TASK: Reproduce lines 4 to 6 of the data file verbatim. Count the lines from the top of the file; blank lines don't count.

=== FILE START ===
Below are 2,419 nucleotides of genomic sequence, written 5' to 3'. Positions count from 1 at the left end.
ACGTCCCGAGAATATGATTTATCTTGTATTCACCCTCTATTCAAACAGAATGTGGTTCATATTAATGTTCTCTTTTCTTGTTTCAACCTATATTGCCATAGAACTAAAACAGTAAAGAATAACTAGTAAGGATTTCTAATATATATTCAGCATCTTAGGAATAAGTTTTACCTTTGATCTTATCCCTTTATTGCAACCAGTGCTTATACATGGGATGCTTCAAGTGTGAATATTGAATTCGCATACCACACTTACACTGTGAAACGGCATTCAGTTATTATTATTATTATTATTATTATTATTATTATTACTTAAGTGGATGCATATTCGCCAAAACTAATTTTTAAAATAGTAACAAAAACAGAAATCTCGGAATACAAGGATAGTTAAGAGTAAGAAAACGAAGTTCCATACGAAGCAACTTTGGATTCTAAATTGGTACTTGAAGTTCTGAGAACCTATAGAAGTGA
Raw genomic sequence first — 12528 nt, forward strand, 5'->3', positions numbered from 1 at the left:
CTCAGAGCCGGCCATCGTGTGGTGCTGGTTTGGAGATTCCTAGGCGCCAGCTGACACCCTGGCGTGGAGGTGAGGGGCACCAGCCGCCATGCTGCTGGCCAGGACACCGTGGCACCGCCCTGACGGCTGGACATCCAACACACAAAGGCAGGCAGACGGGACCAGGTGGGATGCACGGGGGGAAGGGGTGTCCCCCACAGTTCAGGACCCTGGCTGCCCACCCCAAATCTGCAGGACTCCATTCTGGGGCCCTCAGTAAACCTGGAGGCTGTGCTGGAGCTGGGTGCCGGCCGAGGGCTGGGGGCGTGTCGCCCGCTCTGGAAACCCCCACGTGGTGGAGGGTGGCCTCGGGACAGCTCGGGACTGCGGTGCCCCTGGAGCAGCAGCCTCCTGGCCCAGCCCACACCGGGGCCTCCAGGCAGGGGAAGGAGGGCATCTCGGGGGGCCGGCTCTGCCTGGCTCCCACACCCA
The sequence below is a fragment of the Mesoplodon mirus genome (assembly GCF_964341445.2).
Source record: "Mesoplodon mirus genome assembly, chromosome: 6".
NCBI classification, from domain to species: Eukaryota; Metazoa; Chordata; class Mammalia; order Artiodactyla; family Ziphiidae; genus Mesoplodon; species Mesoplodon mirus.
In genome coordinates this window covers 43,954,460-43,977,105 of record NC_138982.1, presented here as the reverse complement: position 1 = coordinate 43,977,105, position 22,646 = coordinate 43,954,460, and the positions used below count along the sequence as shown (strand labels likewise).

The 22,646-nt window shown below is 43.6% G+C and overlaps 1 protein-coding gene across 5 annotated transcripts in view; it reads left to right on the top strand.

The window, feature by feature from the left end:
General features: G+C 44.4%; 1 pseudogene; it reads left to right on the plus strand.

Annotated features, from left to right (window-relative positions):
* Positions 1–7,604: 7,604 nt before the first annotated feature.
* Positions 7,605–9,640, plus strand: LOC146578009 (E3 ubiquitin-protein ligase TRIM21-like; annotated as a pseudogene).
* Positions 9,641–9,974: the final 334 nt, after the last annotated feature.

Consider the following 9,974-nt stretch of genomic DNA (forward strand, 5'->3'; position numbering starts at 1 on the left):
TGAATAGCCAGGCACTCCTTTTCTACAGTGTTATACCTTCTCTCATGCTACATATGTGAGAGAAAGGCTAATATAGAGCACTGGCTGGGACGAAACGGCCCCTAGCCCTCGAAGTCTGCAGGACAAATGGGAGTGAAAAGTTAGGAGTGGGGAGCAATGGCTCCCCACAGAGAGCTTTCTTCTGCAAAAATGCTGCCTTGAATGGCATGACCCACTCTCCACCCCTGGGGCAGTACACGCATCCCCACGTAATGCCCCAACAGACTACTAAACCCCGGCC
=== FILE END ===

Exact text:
CTCAGAGCCGGCCATCGTGTGGTGCTGGTTTGGAGATTCCTAGGCGCCAGCTGACACCCTGGCGTGGAGGTGAGGGGCACCAGCCGCCATGCTGCTGGCCAGGACACCGTGGCACCGCCCTGACGGCTGGACATCCAACACACAAAGGCAGGCAGACGGGACCAGGTGGGATGCACGGGGGGAAGGGGTGTCCCCCACAGTTCAGGACCCTGGCTGCCCACCCCAAATCTGCAGGACTCCATTCTGGGGCCCTCAGTAAACCTGGAGGCTGTGCTGGAGCTGGGTGCCGGCCGAGGGCTGGGGGCGTGTCGCCCGCTCTGGAAACCCCCACGTGGTGGAGGGTGGCCTCGGGACAGCTCGGGACTGCGGTGCCCCTGGAGCAGCAGCCTCCTGGCCCAGCCCACACCGGGGCCTCCAGGCAGGGGAAGGAGGGCATCTCGGGGGGCCGGCTCTGCCTGGCTCCCACACCCA
The sequence below is a fragment of the Mesoplodon mirus genome (assembly GCF_964341445.2).
Source record: "Mesoplodon mirus genome assembly, chromosome: 6".